/kang"keuhr/, n.
1. a gangrenous or ulcerous sore, esp. in the mouth.
2. a disease affecting horses' feet, usually the soles, characterized by a foul-smelling exudate.
3. a defined area of diseased tissue, esp. in woody stems.
4. something that corrodes, corrupts, destroys, or irritates.
5. Also called canker rose. Brit. Dial. See dog rose.
6. to infect with canker.
7. to corrupt; destroy slowly.
8. to become infected with or as if with canker.
[bef. 1000; ME; OE cancer < L cancer; see CANCER]
Syn. 4. blight, cancer, scourge.

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      disease of plants that is caused by numerous species of fungi and bacteria. Symptoms include round-to-irregular, sunken, swollen, flattened, or cracked, discoloured, and dead areas on the stem (cane), twig, limb, or trunk. Cankers may enlarge and girdle a twig or branch, killing the foliage beyond it. They are most common on plants weakened by mechanical, winter, or insect injury; drought; nutritional imbalances; nematodes; and root rot.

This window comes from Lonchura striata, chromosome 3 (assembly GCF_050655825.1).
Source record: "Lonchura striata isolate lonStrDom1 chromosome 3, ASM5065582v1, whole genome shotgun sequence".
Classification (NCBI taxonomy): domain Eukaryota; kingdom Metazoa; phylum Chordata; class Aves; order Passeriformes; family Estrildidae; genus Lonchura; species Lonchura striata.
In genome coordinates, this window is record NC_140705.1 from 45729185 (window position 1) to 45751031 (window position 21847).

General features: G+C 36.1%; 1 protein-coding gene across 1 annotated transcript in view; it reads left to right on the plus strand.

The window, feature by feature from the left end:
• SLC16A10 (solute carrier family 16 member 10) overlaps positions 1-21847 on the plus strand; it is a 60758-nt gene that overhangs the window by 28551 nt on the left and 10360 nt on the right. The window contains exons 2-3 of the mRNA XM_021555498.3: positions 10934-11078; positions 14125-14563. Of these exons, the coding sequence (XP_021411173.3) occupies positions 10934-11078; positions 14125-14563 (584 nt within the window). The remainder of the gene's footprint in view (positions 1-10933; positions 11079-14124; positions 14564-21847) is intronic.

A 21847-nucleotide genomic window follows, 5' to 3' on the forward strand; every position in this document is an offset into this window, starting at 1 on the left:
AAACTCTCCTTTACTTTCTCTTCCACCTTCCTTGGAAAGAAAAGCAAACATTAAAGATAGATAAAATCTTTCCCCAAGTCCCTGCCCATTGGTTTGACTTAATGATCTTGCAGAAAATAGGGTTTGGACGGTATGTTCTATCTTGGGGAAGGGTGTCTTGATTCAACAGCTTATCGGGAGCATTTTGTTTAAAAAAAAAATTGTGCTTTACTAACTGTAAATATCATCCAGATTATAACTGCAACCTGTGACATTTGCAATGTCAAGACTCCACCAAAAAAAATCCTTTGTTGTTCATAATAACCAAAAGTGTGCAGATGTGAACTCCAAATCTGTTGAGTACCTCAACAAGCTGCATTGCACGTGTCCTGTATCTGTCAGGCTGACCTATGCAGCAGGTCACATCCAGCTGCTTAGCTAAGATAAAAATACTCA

Control includes removing diseased parts in dry weather; growing adapted or resistant varieties in warm, well-drained, fertile soil; avoiding overcrowding, overwatering, and mechanical wounds; treating bark and wood injuries promptly; controlling insect and rodent disease carriers; wrapping young trees to prevent sunscald; and keeping plants vigorous by the use of fertilizers.

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Universalium. 2010.


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